In the mining industry MSHA enforcement of “pattern of violations” sanctions can be devastating to a mine operator’s business. Every operator is potentially subject to a “pattern of violations” notice from the U.S. Department of Labor’s Mine Safety and Health Administration (MSHA). Mine records are reviewed by MSHA every year to determine if there is a pattern of violations that could “significantly and substantially contribute to the cause and effect of a mine safety or health hazard.” This terminology from the Federal Mine Safety and Health Act of 1977 is liberally construed to include any violation that an MSHA inspector concludes is “reasonably likely” to cause a reasonably serious injury—even a sprain in some cases.
MSHA also evaluates other criteria, including accidents, injuries, and illnesses––all in the mine record—to determine whether a pattern exists. (Each occurrence must be promptly reported to MSHA on required forms.)
Effects of Pattern Designation
Mines are inspected so often and so intensely that “significant and substantial” violations are virtually inevitable. Ordinarily, a citation is issued for a so-called “S&S” violation, and then the operator is given a reasonable time to correct it. For a mine already on pattern notice, no time is given. Rather, MSHA issues an order requiring that all miners be immediately withdrawn from the area until the violation is corrected.
This pattern effect will disrupt or completely halt production, maintenance, or development each time such an order is issued. Worse yet, there may be no way for a mine to escape the pattern designation. Thus, this disruption could continue for the life of the mine. Note that a mine may overcome the pattern designation in two ways.
- Receive no S&S citations for 90 days––essentially a probation period at the outset.
- Undergo a complete inspection of the entire mine with no S&S violations being found.
Given that MSHA regularly issues citations for S&S violations even for “housekeeping” violations, this may never be possible.
What is Considered? Who Keeps Track?
For most of MSHA’s history, S&S violations contested by an operator could not be counted toward a pattern determination until adjudicated to be valid. More recently, MSHA issued new regulations that changed this procedure drastically. (The regulations are being challenged by industry in the Sixth Circuit Court of Appeals.) Regardless of whether S&S violations are contested by an operator, MSHA now counts every violation issued.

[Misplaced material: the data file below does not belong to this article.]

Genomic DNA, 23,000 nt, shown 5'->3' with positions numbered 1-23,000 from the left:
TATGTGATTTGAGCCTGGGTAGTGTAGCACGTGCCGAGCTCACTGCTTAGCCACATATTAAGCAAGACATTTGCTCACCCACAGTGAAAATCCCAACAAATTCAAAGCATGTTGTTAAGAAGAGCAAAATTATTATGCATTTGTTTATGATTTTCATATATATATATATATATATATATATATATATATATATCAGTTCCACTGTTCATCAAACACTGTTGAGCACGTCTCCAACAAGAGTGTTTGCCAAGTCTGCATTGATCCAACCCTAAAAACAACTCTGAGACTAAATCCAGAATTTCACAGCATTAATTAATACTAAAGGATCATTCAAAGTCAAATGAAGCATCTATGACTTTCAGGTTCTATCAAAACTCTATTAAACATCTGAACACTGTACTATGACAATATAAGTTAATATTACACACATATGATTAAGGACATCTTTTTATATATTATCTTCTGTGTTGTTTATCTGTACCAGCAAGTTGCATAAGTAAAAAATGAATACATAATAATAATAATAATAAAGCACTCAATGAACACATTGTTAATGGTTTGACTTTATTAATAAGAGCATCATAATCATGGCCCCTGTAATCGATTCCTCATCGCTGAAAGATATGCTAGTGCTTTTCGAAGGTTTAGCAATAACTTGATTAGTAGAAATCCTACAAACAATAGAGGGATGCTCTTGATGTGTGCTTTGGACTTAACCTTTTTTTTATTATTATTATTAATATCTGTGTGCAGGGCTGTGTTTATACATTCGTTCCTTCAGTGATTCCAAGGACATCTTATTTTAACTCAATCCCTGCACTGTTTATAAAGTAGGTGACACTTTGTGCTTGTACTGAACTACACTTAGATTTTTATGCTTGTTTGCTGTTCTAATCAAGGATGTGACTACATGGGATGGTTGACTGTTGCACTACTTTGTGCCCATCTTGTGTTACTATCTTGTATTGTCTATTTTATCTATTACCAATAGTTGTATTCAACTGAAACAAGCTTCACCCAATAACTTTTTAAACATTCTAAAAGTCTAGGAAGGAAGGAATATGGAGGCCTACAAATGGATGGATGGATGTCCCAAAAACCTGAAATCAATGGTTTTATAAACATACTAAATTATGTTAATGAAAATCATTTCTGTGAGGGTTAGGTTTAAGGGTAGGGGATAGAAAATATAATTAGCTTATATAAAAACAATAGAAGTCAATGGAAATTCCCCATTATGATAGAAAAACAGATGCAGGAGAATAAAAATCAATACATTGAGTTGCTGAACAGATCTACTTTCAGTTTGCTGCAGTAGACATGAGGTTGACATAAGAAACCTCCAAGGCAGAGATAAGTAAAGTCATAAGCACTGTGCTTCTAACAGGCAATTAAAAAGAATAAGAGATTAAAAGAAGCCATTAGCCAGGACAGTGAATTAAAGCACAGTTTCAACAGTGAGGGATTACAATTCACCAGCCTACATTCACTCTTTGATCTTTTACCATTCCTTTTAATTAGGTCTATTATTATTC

MSHA formerly maintained a policy of giving companies “advance notice of a possible pattern,” based on MSHA’s review of the mine’s history of violations, orders, accidents, injuries, and illnesses. Operators then had had an opportunity to try to work their way out of the problem. Under MSHA’s new regulations, however, MSHA will not give companies advance notice of pattern. Rather, MSHA says mine operators must monitor their own records on MSHA’s website and compare data with MSHA’s posted criteria for pattern enforcement.
Necessary Information and Response
Under a self-reporting system, if a mine finds, that it is approaching a pattern, management can develop a corrective action plan, work with MSHA to implement it, and try to avoid a worsening situation and pattern status. To properly track progress, though, the operator needs complete information. Most of the information required to evaluate a mine’s status, using forms provided by MSHA—but not everything—has been available on MSHA’s website.
One key to pattern status evaluation is a calculation of the rate of S&S violations in relation to inspection hours. Until now, mine operators have not had access to the record of hours logged by inspectors, and, as a result, calculation of the rate of S&S violations in relation to inspection hours has been constrained by absence of this information.
Recently, MSHA updated its website with a new tool for operators––the “S&S Rate Calculator.” According to MSHA, this tool “enables mine operators that implement a corrective action program to determine if their mine is successfully reducing its significant and substantial, or S&S violations.”
Putting aside what operators can find out about potential pattern status, and what they might do about it, many issues remain, not least of which is the validity or invalidity of the regulations presently being enforced.